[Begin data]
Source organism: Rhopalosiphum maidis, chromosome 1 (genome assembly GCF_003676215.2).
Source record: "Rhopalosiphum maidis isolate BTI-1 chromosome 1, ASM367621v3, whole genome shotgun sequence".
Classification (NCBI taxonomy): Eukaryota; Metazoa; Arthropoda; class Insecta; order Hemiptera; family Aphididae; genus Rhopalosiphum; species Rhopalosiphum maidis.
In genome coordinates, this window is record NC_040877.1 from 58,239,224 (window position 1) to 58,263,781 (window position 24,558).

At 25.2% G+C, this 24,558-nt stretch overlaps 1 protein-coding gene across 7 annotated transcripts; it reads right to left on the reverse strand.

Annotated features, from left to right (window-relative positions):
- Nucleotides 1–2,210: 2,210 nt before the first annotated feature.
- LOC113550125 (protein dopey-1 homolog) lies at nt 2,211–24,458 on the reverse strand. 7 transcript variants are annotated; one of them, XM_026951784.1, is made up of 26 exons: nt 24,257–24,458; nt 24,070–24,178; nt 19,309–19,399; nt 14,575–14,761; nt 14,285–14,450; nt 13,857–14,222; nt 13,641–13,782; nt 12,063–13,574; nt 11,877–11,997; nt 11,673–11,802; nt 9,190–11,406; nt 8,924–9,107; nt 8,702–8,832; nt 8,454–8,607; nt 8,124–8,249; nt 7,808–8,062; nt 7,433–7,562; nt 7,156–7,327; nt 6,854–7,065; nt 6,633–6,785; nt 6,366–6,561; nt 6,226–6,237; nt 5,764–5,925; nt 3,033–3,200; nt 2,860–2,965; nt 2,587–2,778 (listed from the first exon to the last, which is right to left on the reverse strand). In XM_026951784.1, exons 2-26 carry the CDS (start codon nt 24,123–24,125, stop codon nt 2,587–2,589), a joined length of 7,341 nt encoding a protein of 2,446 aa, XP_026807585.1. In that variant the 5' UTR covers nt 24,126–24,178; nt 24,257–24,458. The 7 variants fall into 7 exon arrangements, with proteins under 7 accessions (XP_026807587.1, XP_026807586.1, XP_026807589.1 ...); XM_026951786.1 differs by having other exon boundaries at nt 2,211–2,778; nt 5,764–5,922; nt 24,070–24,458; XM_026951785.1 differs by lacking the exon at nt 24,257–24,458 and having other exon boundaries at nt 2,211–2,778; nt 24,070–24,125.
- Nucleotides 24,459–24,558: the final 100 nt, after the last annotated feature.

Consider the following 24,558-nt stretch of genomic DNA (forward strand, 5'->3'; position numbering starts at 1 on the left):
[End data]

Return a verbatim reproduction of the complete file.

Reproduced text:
Source organism: Rhopalosiphum maidis, chromosome 1 (genome assembly GCF_003676215.2).
Source record: "Rhopalosiphum maidis isolate BTI-1 chromosome 1, ASM367621v3, whole genome shotgun sequence".
Classification (NCBI taxonomy): Eukaryota; Metazoa; Arthropoda; class Insecta; order Hemiptera; family Aphididae; genus Rhopalosiphum; species Rhopalosiphum maidis.
In genome coordinates, this window is record NC_040877.1 from 58,239,224 (window position 1) to 58,263,781 (window position 24,558).

At 25.2% G+C, this 24,558-nt stretch overlaps 1 protein-coding gene across 7 annotated transcripts; it reads right to left on the reverse strand.

Annotated features, from left to right (window-relative positions):
- Nucleotides 1–2,210: 2,210 nt before the first annotated feature.
- LOC113550125 (protein dopey-1 homolog) lies at nt 2,211–24,458 on the reverse strand. 7 transcript variants are annotated; one of them, XM_026951784.1, is made up of 26 exons: nt 24,257–24,458; nt 24,070–24,178; nt 19,309–19,399; nt 14,575–14,761; nt 14,285–14,450; nt 13,857–14,222; nt 13,641–13,782; nt 12,063–13,574; nt 11,877–11,997; nt 11,673–11,802; nt 9,190–11,406; nt 8,924–9,107; nt 8,702–8,832; nt 8,454–8,607; nt 8,124–8,249; nt 7,808–8,062; nt 7,433–7,562; nt 7,156–7,327; nt 6,854–7,065; nt 6,633–6,785; nt 6,366–6,561; nt 6,226–6,237; nt 5,764–5,925; nt 3,033–3,200; nt 2,860–2,965; nt 2,587–2,778 (listed from the first exon to the last, which is right to left on the reverse strand). In XM_026951784.1, exons 2-26 carry the CDS (start codon nt 24,123–24,125, stop codon nt 2,587–2,589), a joined length of 7,341 nt encoding a protein of 2,446 aa, XP_026807585.1. In that variant the 5' UTR covers nt 24,126–24,178; nt 24,257–24,458. The 7 variants fall into 7 exon arrangements, with proteins under 7 accessions (XP_026807587.1, XP_026807586.1, XP_026807589.1 ...); XM_026951786.1 differs by having other exon boundaries at nt 2,211–2,778; nt 5,764–5,922; nt 24,070–24,458; XM_026951785.1 differs by lacking the exon at nt 24,257–24,458 and having other exon boundaries at nt 2,211–2,778; nt 24,070–24,125.
- Nucleotides 24,459–24,558: the final 100 nt, after the last annotated feature.

Consider the following 24,558-nt stretch of genomic DNA (forward strand, 5'->3'; position numbering starts at 1 on the left):